Creating a positive shift in demand would also likely send encouraging signals to the wider electricity market, stimulating private investment in developing sustainable, lowest-cost generation projects (renewable technology) and other synergetic distributed energy resources, such as battery technology.
Private investment in new renewable energy projects would also be incentivised by enabling developers to sign commercially viable Power Purchase Agreements with private energy retailers. From renewed private investment and project development, job creation and increased economic activity would likely flow.
For Synergy, this would see a significant impact on its current business and customer base as a result of new market competition. However, this may be a needed push encouraging it to shift its focus towards its most efficient operation and to move away from its former model of trying to be everything to everyone. This would most likely see Synergy concentrate on supplying households, where it operates as a monopoly, as well as a smaller base of business customers.
A more streamlined and efficient Synergy would also see less taxpayer revenue being pumped into subsidising the generation giant. This would provide an opportunity for Synergy to retire some of its inefficient and aging generation plant in the SWIS, removing that liability from the government’s books. In exchange, this would again encourage the development of cleaner and more sustainable generation in the network to fill the supply gap. However, clear and transparent timelines must be communicated to enable effective preparedness and response for both Synergy and the broader market.
Lowering the contestability threshold is not a policy idea out of left field. In fact, it was the long-held plan to incrementally reduce the threshold beyond the current level under successive energy Ministers – Colin Barnett during his tenure as Minister for Energy in the Court Government, then Labor’s Eric Ripper and more recently Liberal Minister Mike Nahan. For some time, Synergy was poised and ready for the significant shift in its business model – a reform which never came.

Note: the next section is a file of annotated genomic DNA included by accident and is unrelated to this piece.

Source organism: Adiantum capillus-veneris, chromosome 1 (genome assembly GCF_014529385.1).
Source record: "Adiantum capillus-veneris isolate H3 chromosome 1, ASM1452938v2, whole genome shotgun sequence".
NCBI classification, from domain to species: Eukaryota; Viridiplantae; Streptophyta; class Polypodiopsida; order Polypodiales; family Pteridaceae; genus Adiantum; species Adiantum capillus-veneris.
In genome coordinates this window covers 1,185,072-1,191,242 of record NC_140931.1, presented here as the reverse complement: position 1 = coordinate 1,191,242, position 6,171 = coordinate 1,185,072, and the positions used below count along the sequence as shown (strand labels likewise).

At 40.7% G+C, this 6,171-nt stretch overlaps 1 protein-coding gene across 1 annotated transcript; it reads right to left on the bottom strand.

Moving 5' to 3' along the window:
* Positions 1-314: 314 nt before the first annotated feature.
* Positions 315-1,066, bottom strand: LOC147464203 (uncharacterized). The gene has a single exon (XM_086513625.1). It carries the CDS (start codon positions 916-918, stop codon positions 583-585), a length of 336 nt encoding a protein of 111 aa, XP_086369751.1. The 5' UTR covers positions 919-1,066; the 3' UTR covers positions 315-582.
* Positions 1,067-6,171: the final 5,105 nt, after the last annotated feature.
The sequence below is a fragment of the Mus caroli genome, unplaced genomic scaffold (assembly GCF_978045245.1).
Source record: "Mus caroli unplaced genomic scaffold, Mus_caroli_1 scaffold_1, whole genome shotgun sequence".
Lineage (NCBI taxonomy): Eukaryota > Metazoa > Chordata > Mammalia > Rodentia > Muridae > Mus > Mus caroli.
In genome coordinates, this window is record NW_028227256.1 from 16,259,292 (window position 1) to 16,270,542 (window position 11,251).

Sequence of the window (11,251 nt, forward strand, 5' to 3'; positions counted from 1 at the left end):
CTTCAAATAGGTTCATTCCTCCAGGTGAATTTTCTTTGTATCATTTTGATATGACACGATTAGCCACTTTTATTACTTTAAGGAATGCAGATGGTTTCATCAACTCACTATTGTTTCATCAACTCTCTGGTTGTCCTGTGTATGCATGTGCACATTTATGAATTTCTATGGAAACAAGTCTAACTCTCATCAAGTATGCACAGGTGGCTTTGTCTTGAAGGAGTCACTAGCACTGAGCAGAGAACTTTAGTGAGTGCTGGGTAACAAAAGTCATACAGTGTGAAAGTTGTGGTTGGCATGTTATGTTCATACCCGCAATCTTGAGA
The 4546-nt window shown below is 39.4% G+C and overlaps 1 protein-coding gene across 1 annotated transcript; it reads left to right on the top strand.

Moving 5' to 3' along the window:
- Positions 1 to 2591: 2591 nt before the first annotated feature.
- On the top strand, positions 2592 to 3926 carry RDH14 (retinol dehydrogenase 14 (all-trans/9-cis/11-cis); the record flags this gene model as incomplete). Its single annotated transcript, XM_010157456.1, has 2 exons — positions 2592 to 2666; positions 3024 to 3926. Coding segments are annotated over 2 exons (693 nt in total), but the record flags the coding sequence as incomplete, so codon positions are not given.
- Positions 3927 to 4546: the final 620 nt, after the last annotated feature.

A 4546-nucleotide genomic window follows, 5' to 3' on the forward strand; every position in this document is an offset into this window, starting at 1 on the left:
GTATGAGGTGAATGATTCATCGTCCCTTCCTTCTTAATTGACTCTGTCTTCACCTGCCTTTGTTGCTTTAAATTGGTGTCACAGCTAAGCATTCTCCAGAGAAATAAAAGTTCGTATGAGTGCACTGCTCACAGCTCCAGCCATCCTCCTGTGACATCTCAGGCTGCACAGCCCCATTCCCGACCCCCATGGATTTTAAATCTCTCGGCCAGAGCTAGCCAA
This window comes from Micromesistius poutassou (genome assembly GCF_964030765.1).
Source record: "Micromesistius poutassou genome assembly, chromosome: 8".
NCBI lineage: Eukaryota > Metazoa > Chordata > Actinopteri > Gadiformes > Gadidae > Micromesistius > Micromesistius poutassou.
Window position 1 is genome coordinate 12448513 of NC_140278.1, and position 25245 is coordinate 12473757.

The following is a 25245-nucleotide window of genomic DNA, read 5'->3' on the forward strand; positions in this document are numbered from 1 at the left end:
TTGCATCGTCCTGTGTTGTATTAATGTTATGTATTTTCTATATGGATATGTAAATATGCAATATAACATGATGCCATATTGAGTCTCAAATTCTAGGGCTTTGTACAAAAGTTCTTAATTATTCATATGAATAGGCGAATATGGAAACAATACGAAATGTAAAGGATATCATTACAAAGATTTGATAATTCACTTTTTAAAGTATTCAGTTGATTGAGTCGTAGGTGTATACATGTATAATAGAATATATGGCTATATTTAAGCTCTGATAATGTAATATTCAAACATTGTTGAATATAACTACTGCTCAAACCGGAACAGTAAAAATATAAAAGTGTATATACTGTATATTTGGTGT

Treasurer Ben Wyatt – as former Energy Minister – also pursued the economic opportunity to expand the contestable market before mothballing the move in 2018, reportedly due to internal union pressure. Consumers, generators, retailers and peak industry bodies alike have advocated to see this reform come to fruition.
With the unprecedented agility of the public service and its dedicated coronavirus response team – the development and implementation of this significant market reform is arguably now more than ever within the government’s capacity.
Effectively aligning bi-partisan support (albeit at various times in recent memory), industry appetite, consumer relief, government spending cuts, carbon consciousness, market incentives and economic recovery – it’s hard to think of a more complete medium-term relief for the post-COVID economy.
The only question left to ask is: what are we waiting for?
Richard Harris is a Special Counsel at Cannings Purple, specialising in energy and resources and government relations, the chairperson of the Independent Power Association and the spokesperson for the DomGas Alliance. Contact Richard.